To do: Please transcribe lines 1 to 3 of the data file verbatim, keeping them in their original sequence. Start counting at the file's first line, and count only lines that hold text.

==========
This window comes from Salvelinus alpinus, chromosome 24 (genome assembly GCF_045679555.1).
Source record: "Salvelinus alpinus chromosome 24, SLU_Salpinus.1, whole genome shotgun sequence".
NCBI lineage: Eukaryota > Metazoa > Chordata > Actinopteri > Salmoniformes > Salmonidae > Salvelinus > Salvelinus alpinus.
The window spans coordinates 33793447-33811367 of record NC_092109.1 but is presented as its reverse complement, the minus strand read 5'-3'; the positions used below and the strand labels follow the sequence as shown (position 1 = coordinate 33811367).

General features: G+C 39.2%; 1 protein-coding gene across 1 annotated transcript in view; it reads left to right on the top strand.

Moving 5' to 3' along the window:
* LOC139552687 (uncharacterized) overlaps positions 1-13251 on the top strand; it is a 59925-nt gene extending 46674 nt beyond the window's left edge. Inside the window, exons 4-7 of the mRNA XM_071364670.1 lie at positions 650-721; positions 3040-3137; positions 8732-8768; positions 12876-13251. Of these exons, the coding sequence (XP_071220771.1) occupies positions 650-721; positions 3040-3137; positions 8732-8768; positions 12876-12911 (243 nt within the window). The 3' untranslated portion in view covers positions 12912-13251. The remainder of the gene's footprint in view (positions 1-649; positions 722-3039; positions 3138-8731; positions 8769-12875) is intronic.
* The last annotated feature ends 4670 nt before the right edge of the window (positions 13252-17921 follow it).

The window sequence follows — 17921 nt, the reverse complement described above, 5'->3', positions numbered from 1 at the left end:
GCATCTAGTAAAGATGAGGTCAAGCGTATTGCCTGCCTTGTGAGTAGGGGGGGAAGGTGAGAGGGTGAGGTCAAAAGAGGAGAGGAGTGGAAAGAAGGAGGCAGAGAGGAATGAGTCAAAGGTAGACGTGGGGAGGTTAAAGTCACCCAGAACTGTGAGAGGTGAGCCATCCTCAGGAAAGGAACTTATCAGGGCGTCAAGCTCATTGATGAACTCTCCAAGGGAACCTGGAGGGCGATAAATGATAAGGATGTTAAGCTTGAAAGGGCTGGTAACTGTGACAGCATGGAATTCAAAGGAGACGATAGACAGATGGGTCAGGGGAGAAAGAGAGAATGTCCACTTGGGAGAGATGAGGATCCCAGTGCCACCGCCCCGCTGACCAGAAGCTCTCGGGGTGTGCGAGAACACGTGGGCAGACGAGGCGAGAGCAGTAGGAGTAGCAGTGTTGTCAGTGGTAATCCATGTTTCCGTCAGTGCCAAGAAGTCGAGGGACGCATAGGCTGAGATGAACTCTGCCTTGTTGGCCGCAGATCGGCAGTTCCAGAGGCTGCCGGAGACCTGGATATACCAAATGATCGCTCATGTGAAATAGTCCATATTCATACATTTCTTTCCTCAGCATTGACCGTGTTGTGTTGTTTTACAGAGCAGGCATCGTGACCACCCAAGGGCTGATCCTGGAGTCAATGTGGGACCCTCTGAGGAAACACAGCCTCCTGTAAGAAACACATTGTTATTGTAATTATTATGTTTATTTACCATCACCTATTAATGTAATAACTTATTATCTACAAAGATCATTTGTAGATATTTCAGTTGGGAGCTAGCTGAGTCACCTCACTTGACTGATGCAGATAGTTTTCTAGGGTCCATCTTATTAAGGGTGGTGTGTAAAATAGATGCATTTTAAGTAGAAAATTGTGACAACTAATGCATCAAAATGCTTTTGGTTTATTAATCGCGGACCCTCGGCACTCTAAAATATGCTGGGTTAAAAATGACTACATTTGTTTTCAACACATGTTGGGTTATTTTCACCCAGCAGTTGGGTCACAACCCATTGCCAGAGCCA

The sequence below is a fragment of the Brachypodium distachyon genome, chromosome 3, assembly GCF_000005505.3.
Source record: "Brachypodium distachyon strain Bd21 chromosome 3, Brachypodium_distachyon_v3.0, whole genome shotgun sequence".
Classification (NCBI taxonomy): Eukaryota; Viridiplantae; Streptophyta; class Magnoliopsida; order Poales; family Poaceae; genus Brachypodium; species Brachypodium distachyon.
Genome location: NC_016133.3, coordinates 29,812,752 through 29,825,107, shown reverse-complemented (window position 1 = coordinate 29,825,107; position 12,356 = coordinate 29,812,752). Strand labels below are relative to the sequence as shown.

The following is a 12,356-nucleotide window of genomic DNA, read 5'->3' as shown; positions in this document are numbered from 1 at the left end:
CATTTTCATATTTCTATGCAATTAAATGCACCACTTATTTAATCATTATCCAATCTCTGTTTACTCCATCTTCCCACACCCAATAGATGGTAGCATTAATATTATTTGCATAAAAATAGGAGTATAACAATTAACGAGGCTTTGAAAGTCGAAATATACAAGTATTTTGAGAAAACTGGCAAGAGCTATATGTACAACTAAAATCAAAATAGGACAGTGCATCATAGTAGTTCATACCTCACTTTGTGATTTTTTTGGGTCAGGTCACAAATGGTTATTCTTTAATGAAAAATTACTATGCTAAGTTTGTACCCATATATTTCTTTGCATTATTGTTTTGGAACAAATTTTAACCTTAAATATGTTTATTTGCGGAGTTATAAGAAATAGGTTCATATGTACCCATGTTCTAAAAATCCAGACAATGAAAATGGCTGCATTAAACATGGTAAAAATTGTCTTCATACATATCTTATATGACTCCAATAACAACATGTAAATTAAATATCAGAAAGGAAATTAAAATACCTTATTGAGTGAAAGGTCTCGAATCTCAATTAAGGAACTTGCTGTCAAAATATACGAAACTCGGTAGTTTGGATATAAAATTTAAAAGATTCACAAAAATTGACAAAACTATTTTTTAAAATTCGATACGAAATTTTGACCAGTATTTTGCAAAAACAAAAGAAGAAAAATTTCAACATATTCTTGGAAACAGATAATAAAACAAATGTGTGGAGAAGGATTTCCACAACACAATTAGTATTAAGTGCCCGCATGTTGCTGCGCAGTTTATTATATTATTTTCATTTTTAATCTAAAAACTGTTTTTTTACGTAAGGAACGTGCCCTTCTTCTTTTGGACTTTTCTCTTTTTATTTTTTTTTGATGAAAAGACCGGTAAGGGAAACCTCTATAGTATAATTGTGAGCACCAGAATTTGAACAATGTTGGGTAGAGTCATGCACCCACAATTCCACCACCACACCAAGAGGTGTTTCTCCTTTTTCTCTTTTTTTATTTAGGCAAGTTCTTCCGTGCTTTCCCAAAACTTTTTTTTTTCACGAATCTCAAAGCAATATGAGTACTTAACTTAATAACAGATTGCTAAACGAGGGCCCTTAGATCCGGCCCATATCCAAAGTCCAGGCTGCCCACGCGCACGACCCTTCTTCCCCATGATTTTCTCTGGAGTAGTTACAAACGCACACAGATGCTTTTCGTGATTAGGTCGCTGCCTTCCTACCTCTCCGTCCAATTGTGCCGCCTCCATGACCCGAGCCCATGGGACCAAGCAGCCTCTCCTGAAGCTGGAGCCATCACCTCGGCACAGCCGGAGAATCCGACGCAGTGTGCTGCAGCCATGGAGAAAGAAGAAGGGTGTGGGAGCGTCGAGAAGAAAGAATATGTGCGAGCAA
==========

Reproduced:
This window comes from Salvelinus alpinus, chromosome 24 (genome assembly GCF_045679555.1).
Source record: "Salvelinus alpinus chromosome 24, SLU_Salpinus.1, whole genome shotgun sequence".
NCBI lineage: Eukaryota > Metazoa > Chordata > Actinopteri > Salmoniformes > Salmonidae > Salvelinus > Salvelinus alpinus.